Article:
MANCHESTER, England -- At least 22 people, including children, have been killed in a blast at an Ariana Grande concert in Manchester, in the deadliest terror attack on British soil since the 2005 London bombings.
Police said they believe a man carrying explosives acted as a lone attacker and died in the powerful explosion that shook part of the cavernous Manchester Arena as concertgoers streamed out after the American pop star's last song. Another 23-year-old man has been arrested in south Manchester in connection to the bombing, police said.
British Prime Minister Theresa May condemned the attack as "callous" and "cowardly."
Speaking after an emergency Cabinet meeting, the Prime Minister said police had identified the suspected attacker, though she did not reveal his name.
"It is now beyond doubt that the people of Manchester and of this country have fallen victim to a callous terrorist attack. An attack that targeted some of the youngest people in our society with cold calculation," she said.
"We struggle to comprehend the warped and twisted mind that sees a room packed with young children not a scene to cherish but as an opportunity for carnage."
Images from the scene show people running in a panic down stairs to escape the 21,000-seat arena amid the relentless screams of frightened children and young teenagers. Some parents say their children are still missing.
Greater Manchester Police Chief Constable Ian Hopkins said that police were investigating whether the attacker was part of a larger network or plot.
Grande, who had just finished the first of three scheduled UK performances, tweeted about her devastation several hours later: "broken. from the bottom of my heart, i am so so sorry. i don't have words."
Britain has been under a "severe" terror threat alert for three years and there has been an uptick in terror-related arrests in recent months.
Police have been warning that another attack was highly likely after a man plowed his car into a crowd on London's Westminister Bridge in March and stabbed a policeman, in an attack that left six dead.
Monday's bomb attack has raised concerns that a more sophisticated network may exist in the country than previously thought.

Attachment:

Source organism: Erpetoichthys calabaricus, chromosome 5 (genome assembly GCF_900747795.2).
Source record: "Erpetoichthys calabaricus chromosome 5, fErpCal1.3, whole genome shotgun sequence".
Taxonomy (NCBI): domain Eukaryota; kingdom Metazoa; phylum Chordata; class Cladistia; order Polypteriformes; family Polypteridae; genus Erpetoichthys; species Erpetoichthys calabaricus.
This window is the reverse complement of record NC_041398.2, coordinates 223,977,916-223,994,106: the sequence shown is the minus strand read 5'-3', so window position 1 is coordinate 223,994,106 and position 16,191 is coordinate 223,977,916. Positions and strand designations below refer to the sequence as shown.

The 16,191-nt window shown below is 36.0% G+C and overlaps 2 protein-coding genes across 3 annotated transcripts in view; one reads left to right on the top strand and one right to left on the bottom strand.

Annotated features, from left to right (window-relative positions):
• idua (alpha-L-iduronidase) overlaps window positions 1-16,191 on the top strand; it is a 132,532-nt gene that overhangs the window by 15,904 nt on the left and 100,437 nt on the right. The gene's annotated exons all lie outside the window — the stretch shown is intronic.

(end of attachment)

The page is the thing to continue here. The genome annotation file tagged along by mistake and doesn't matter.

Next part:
'Difficult dawn' in Manchester
As many as 400 police were deployed in Manchester overnight, Hopkins said early Tuesday, and a CNN journalist saw a heavy armed police presence in parts of the city, particularly outside the Royal Infirmary Hospital where several victims are being treated.
Greater Manchester Mayor, Andy Burnham, described the attack as "our darkest of nights."
"Manchester is today waking up to the most difficult of dawns. It is hard to believe what has happened here in the last few hours and to put into words the shock, anger and hurt that we feel today. These were children, young people and their families that those responsible chose to terrorize and kill. This was an evil act," he said.
London will also see a heavier police presence Tuesday, the mayor's office said.
The explosion rocked the arena at around 10:30 p.m. (5:30 pm ET), and the sound of wailing sirens cut through the smoky aftermath of the blast soon after.
Crying children and parents desperately tried to find each other as cell phone signals faltered in the deluge of calls, witnesses said.
Manchester resident Charlotte Campbell told CNN as she was still waiting for news on her 15-year-old daughter, Olivia. "We've tried everything we can. They're telling us to wait by the phones," she said.
Olivia had gone to the concert with a friend and neither have been in contact.
"Her dad is out looking ... It's the most horrible feeling ever, to know your daughter is there and you don't know whether she's dead or alive.
"I want her home and I want her safe. ... I just want her to walk through the door."
Coral Long, the mother of a 10-year-old concertgoer, told CNN they were getting ready to leave the arena when they heard a loud bang from the left side of the arena that sent the large crowd running. "How we weren't crushed to death is a miracle."
She said her daughter was devastated. "For her to be 10 years old and witness something like that is just horrific."
Karen Ford, who had taken her 13-year-old daughter to the concert, described "mayhem" on the street.
"I brought my baby home, which some people won't be (able to do) tonight."
A nearby hotel became a focal point for parents searching for their children who had been at the concert. Some hotels opened their doors to people who could not get home due to an area lockdown. Taxis and local people offered free rides to those affected.
Trump calls attackers 'losers'
US President Donald Trump slammed the attack, saying that terrorists were "losers."
"I extend my deepest condolences to those so terribly injured in this terrorist attack and to the many killed and the families, so many families, of the victims. We stand in absolute solidarity with the people of the United Kingdom," Trump said.
"So many young beautiful innocent people living and enjoying their lives murdered by evil losers in life. I won't call them monsters because they would like that term. They would think that's a great name. I will call them from now on losers because that's what they are.
"This wicked ideology must be obliterated."
A US Department of Homeland Security statement said it was "closely monitoring" the situation.